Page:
HHS agencies have taken several actions aimed at reducing the total number of Medicare appeals filed and the current appeals backlog. For example, in 2014, CMS agreed to pay a portion of the payable amount for certain denied hospital claims on the condition that pending appeals associated with those claims were withdrawn and rights to future appeals of them waived. However, despite this and other actions taken by HHS agencies, the Medicare appeals backlog continues to grow at a rate that outpaces the adjudication process and will likely persist. Further, HHS efforts do not address inefficiencies regarding the way appeals of certain repetitious claims—such as claims for monthly oxygen equipment rentals—are adjudicated, which is inconsistent with federal internal control standards. Under the current process, if the initial claim is reversed in favor of the appellant, the decision generally cannot be applied to the other related claims. As a result, more appeals must go through the appeals process.

Why GAO Did This Study

In fiscal year 2014, Medicare processed 1.2 billion FFS claims submitted by providers on behalf of beneficiaries. When Medicare denies or reduces payment for a claim or a portion of a claim, providers, beneficiaries, and others may appeal these decisions through Medicare's appeals process.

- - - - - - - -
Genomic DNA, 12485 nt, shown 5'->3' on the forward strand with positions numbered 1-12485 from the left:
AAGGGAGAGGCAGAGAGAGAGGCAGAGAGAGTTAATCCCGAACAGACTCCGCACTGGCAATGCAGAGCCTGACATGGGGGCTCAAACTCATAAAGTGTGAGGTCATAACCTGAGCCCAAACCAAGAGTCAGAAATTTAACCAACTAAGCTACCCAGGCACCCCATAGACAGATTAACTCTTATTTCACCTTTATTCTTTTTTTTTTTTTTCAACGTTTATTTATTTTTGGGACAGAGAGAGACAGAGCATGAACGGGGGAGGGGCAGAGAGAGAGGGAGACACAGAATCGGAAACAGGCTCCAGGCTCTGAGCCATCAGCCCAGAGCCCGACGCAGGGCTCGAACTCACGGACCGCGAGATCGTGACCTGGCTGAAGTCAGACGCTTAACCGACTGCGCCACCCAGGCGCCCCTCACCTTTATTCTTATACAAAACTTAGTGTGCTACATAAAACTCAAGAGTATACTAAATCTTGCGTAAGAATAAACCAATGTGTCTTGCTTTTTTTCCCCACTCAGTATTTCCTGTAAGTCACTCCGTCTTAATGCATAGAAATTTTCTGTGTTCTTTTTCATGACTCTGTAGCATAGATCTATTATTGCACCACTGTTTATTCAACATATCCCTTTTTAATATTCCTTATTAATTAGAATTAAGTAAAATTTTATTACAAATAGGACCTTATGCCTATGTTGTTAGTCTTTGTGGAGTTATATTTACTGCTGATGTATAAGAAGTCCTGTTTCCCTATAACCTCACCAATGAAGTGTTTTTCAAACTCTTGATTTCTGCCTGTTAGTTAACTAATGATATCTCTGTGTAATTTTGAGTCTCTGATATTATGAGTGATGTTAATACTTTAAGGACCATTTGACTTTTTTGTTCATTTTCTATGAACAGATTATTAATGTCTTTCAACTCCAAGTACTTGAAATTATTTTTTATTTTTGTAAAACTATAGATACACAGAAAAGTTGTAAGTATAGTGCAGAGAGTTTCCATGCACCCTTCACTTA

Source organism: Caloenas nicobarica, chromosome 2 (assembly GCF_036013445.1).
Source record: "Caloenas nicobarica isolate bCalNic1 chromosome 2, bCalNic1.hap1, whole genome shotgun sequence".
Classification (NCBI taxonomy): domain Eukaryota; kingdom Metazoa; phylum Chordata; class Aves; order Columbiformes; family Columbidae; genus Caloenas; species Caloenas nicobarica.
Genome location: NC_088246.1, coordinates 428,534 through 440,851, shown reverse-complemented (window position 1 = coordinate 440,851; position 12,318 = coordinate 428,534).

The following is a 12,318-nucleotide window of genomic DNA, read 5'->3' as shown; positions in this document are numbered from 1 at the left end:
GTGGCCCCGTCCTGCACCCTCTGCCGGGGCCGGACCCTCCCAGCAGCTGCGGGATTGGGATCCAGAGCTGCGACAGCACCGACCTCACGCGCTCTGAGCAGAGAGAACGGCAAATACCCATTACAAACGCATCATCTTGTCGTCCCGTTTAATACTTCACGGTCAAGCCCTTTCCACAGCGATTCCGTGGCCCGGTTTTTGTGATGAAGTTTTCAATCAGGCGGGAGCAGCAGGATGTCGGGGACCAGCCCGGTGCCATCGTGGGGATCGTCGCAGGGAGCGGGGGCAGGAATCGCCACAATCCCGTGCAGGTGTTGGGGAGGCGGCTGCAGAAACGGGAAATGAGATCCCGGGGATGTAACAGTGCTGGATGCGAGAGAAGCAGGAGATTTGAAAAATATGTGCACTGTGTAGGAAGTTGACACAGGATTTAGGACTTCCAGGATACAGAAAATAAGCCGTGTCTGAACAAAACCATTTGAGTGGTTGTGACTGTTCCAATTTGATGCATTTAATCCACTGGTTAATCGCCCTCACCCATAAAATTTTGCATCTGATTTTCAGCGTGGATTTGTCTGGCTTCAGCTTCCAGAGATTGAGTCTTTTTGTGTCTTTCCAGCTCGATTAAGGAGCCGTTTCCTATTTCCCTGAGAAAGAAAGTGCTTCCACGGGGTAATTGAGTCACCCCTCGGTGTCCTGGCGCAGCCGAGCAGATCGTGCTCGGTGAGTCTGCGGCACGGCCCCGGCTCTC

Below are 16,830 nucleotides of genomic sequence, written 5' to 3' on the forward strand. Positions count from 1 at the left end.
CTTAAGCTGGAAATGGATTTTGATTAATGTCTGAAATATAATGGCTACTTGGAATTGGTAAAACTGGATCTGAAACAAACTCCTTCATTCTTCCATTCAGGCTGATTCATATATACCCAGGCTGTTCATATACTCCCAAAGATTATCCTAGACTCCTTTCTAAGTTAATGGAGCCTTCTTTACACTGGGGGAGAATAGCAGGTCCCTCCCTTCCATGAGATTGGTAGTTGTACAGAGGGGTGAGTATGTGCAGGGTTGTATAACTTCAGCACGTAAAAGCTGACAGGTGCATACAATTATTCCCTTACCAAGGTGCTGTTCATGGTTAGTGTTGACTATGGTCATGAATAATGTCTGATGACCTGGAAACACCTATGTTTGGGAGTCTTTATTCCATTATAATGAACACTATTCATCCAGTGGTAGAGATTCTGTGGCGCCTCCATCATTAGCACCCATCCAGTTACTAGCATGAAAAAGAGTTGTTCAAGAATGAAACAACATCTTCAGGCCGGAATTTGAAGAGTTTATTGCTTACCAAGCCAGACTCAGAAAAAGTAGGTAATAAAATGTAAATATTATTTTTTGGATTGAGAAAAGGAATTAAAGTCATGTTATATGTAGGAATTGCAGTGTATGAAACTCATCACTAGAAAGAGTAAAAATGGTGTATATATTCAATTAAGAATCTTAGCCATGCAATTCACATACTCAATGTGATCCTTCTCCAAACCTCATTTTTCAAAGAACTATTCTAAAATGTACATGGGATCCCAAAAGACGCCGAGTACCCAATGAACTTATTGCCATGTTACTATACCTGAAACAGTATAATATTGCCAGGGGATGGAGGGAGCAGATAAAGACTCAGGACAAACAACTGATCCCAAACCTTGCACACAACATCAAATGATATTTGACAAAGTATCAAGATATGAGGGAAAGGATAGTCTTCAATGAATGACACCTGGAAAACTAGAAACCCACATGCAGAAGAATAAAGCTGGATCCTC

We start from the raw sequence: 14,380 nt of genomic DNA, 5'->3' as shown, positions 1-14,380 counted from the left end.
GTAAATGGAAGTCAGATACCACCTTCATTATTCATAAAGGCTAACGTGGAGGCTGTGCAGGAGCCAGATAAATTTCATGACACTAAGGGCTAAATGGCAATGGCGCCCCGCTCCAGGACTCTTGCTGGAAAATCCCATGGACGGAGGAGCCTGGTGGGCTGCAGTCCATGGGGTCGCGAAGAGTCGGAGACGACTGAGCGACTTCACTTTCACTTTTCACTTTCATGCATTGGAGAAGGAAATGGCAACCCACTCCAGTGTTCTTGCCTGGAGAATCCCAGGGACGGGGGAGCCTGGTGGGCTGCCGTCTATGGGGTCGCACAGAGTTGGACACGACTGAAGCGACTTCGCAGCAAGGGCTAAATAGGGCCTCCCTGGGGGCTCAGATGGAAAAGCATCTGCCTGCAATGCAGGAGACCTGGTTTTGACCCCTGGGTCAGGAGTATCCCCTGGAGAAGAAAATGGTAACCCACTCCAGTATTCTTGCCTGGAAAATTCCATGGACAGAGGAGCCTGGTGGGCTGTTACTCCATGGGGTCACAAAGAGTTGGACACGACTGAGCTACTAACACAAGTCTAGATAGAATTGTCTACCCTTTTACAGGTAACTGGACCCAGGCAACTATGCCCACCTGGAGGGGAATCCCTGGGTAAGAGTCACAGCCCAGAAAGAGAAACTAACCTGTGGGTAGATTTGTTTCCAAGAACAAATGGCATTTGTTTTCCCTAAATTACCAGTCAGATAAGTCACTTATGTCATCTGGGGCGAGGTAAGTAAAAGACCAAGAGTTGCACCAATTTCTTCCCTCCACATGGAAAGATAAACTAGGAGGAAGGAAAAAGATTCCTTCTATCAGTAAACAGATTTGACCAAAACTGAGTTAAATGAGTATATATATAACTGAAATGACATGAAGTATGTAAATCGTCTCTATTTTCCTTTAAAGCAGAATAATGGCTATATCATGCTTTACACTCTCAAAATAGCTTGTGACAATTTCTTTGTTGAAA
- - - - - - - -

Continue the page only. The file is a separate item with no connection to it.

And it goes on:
In recent years there have been increases in the number of filed and backlogged appeals (i.e., pending appeals that remain undecided after statutory time frames). GAO was asked to examine Levels 1 through 4 of Medicare's appeals process. This report examines (1) trends in appeals for fiscal years 2010 through 2014, (2) data HHS uses to monitor the appeals process, and (3) HHS efforts to reduce the number of appeals filed and backlogged. GAO analyzed data from the three data systems used to monitor appeals, reviewed relevant HHS agency documentation and policies, federal internal control standards, and interviewed HHS agency officials and others.

What GAO Recommends

GAO recommends that HHS take four actions, including improving the completeness and consistency of the data used by HHS to monitor appeals and implementing a more efficient method of handling appeals associated with repetitious claims. HHS generally agreed with four of GAO's recommendations, and disagreed with a fifth recommendation, citing potential unintended consequences. GAO agrees and has dropped that recommendation.

For more information, contact Kathleen King at (202) 512-7114 or kingk@gao.gov.

Recommendations for Executive Action

  1. Status: Open